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Advice and Counselling Service

Switching to a part-time mode of study on a full-time course due to compelling personal reasons

Queen Mary may, under exceedingly rare circumstances, allow a student to study part-time on their full-time course based on their compelling personal circumstances. 

For example, where a student is not able to engage with full-time study due to their health or other personal issues, an academic school may allow them to switch to a part-time mode of study for an academic year of their course. This would allow a student to progress through their course and finish their degree at a pace they can more easily manage. This option is only offered to an extremely small number of students where the usual procedures such as interrupting, re-sitting out of attendance, or retaking in attendance are deemed unsuitable. 

This option is not normally available to full-time international students who are in the UK (United Kingdom) on Student Immigration Permission as this permission requires them to study their course on a full-time basis. 

Undergraduate students receiving Student Finance England Funding 

If you are considering this option or you have been given permission by your academic school to switch to a part-time mode of study on a full-time course, this can affect your Student Funding entitlement.  You are still classed as enrolled on and undertaking a full-time course; it is only your mode of study which changes to part-time.  Therefore, you continue to apply for Student Finance England funding for a full-time course as usual.  However, there is a limit to the standard number of years that a Tuition Fee Loan remains available.  See the section below for more information about this. The Maintenance Loan and any additional grants such as the Disabled Students Allowance should remain available for each year of study providing course attendance is required throughout each academic year.

Can I continue to get a Tuition Fee Loan for every year of my course? 

For undergraduate study, Student Finance England provide a Tuition Fee Loan for the standard length of a course plus one additional year, often referred to as a gift year or plus one year. This additional gift year can only be used if a repeat of a year (in attendance) is required and allows a Tuition Fee loan to be paid.   This should be sufficient if you will be able to complete your course within this time and are only adding one extra year to the normal length of your course by studying one year over two years. However study on an earlier degree level course or previous retakes of a year in attendance can affect this so please read the next paragraph about previous study.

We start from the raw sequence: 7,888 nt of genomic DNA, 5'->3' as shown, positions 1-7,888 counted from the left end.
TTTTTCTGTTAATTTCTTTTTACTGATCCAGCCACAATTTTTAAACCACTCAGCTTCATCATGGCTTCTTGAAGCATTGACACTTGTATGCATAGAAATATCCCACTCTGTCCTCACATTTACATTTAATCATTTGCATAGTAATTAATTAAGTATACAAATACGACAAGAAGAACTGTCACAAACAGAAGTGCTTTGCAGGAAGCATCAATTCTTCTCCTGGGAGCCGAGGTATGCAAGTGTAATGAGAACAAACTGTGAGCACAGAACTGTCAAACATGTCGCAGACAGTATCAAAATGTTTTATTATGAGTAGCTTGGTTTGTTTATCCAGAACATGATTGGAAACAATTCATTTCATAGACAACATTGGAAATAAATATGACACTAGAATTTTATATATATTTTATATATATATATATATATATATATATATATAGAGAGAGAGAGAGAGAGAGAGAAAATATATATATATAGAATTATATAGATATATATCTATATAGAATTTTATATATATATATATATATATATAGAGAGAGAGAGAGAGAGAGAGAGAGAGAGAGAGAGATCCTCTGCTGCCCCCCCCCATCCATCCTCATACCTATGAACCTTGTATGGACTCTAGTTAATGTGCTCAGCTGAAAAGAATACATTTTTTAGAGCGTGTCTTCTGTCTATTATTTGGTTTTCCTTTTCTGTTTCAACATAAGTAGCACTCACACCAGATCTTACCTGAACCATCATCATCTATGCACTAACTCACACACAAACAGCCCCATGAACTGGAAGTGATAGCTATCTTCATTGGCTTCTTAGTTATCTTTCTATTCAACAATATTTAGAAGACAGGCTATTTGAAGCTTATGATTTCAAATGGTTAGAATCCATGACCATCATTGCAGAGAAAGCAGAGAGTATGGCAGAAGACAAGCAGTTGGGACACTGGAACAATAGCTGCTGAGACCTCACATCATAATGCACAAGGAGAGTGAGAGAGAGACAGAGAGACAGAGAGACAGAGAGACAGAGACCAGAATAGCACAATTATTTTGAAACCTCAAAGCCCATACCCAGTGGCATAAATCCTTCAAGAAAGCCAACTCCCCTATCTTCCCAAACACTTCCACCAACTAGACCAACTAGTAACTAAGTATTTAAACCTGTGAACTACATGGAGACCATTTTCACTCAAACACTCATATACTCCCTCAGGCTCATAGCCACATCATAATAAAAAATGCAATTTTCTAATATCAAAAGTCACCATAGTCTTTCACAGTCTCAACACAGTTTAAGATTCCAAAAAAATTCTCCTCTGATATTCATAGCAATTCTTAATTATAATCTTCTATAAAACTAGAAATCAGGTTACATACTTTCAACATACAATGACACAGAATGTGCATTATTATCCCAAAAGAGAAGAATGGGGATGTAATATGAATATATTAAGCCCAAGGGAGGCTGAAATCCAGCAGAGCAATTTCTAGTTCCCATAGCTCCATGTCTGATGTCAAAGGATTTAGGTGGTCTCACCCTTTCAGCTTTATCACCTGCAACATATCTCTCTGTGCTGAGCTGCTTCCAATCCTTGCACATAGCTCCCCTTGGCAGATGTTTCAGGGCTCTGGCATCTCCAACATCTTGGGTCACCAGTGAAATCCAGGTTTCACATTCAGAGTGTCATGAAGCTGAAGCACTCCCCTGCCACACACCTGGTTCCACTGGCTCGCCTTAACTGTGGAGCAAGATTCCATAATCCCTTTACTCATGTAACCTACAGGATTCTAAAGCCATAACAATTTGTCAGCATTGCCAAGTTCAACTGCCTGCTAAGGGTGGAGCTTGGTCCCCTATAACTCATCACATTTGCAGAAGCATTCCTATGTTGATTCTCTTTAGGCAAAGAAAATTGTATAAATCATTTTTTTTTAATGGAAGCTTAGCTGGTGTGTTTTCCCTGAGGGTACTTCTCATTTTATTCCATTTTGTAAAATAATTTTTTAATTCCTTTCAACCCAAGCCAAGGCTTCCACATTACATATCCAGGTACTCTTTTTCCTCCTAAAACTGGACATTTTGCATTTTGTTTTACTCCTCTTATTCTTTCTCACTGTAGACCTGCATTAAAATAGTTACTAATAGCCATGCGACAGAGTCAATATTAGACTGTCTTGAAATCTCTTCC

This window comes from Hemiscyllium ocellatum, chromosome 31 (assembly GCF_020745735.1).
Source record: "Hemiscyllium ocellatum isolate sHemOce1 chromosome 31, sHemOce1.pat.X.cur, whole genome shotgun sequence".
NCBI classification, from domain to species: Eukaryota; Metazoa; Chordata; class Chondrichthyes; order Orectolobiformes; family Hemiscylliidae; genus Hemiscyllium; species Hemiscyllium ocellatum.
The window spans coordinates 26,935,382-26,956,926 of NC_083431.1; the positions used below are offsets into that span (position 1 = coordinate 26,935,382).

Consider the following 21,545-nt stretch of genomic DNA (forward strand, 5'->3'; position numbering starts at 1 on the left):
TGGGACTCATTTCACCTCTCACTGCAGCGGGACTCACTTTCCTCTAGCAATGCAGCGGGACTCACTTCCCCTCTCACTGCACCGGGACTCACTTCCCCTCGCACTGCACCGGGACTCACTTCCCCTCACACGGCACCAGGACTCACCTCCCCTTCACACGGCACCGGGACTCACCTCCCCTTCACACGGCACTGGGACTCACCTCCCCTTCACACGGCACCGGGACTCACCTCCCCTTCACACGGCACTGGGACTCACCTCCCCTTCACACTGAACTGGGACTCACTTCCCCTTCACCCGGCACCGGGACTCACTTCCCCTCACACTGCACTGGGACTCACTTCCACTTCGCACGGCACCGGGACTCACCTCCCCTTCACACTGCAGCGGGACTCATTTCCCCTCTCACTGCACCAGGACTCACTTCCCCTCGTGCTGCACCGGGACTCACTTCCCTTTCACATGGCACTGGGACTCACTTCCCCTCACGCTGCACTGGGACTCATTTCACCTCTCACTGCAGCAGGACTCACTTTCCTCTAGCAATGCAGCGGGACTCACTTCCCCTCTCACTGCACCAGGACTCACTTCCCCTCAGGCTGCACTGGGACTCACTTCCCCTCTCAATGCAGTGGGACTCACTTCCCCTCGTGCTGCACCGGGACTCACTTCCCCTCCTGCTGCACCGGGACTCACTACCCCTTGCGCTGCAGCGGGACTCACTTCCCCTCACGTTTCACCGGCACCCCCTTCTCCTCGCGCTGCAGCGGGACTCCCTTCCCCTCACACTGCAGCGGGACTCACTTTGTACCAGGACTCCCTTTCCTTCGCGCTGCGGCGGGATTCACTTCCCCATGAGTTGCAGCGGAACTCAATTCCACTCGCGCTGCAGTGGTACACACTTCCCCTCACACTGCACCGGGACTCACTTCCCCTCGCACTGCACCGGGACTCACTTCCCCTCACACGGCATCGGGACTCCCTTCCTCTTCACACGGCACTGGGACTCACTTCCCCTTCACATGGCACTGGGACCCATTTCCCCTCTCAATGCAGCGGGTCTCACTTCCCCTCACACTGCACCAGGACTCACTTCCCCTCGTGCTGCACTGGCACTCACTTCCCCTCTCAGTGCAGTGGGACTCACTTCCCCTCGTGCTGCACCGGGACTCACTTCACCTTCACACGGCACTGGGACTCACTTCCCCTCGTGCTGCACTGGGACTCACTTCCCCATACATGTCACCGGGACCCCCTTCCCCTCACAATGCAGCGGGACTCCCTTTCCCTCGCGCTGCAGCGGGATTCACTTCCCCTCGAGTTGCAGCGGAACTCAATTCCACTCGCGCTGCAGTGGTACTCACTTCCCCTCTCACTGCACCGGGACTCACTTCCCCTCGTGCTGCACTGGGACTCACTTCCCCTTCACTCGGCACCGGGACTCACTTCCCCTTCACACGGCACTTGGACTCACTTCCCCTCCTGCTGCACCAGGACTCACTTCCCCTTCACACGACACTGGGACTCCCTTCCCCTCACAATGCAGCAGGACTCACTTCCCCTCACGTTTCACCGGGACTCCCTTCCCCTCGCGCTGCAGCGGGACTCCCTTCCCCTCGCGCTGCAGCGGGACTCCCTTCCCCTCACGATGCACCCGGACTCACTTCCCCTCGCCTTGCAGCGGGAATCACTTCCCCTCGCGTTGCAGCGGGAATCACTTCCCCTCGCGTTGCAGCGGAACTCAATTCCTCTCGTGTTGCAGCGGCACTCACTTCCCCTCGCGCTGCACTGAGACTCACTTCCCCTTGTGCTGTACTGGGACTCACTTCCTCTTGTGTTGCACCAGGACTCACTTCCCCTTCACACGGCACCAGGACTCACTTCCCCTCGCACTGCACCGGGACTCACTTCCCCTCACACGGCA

Previous Study: If you have previous study on an earlier degree level course, or you have already re-taken a year of your course in attendance before, you may have used up this gift year/plus one year of funding. In these circumstances, if you study one year over two years, you would not automatically be entitled to a tuition fee loan for the additional year required to complete your current course. However, if you have compelling personal circumstances you could ask Student Finance England to consider awarding you an extra year of discretionary Tuition Fee Loan based on these. If this is not approved, you would be required to pay the tuition fee yourself for any the additional year of study. 

We explain about applying for this discretionary extra year of funding in our Undergraduate Funding Implications page My studies have been affected by compelling personal reasons.

You may also want to Contact a Welfare Adviser before you decide to switch to study part-time to discuss your Student Finance entitlement, how this may be affected, the options available to you and how to apply for the discretionary year year of funding if this is required.   

If you are receiving Student Finance from Student Finance Wales, the Scottish Awards Agency or from Student Finance Northern Ireland  please contact them directly to check how your funding will be affected as the rules differ. If you remain unsure contact a Welfare Adviser. for advice. 

If you are finding it difficult to engage with your studies, consider discussing your issues with your Personal Tutor, Academic Adviser, or Student Support Officer for your academic school as soon as you can. They can explain what your academic options are and what support can be put in place to assist you. If your difficulties are due to a disability or ill-health, including a mental health condition, you can also contact the Queen Mary Disability and Dyslexia Service.  

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